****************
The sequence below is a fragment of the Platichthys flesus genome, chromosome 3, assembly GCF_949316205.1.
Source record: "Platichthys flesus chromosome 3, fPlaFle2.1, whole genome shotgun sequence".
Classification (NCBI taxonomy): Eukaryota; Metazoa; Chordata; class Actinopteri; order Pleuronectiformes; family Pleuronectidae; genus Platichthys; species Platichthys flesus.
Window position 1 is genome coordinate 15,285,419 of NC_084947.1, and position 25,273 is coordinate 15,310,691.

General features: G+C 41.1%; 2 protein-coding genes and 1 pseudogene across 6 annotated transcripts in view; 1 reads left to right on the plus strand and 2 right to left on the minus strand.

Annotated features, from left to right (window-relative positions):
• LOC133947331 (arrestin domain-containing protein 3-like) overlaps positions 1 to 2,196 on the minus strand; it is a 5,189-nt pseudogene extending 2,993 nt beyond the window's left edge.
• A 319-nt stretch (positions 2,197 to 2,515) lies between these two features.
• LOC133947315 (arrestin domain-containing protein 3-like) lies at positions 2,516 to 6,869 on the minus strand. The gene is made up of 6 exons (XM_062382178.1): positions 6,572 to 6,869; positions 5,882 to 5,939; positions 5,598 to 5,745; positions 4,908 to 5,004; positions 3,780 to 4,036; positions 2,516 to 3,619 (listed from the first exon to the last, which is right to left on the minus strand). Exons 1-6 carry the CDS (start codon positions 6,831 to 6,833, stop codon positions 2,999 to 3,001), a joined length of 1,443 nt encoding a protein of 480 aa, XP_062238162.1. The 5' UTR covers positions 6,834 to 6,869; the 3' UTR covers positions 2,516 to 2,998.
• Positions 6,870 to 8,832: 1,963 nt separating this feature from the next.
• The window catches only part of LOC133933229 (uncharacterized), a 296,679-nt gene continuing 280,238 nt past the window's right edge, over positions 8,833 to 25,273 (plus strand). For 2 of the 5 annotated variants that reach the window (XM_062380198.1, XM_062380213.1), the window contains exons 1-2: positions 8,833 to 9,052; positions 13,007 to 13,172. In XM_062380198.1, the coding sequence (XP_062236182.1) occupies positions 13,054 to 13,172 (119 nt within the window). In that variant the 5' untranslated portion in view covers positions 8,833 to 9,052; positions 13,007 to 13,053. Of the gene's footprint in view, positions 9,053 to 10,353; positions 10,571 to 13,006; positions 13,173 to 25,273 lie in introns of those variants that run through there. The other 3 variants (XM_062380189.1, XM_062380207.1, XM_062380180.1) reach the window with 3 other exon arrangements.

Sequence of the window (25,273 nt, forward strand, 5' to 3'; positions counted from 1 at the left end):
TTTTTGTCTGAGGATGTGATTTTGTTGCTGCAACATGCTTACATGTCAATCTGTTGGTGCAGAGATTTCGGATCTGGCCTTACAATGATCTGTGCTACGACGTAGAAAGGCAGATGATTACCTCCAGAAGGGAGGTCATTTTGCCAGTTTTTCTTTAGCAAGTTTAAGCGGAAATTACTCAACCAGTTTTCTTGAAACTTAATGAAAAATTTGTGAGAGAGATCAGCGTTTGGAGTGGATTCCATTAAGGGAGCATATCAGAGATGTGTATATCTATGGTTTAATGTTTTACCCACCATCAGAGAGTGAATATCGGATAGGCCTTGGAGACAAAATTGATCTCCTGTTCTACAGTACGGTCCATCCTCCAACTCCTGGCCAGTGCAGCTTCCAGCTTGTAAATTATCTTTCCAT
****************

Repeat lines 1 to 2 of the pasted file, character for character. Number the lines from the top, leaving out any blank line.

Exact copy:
The sequence below is a fragment of the Platichthys flesus genome, chromosome 3, assembly GCF_949316205.1.
Source record: "Platichthys flesus chromosome 3, fPlaFle2.1, whole genome shotgun sequence".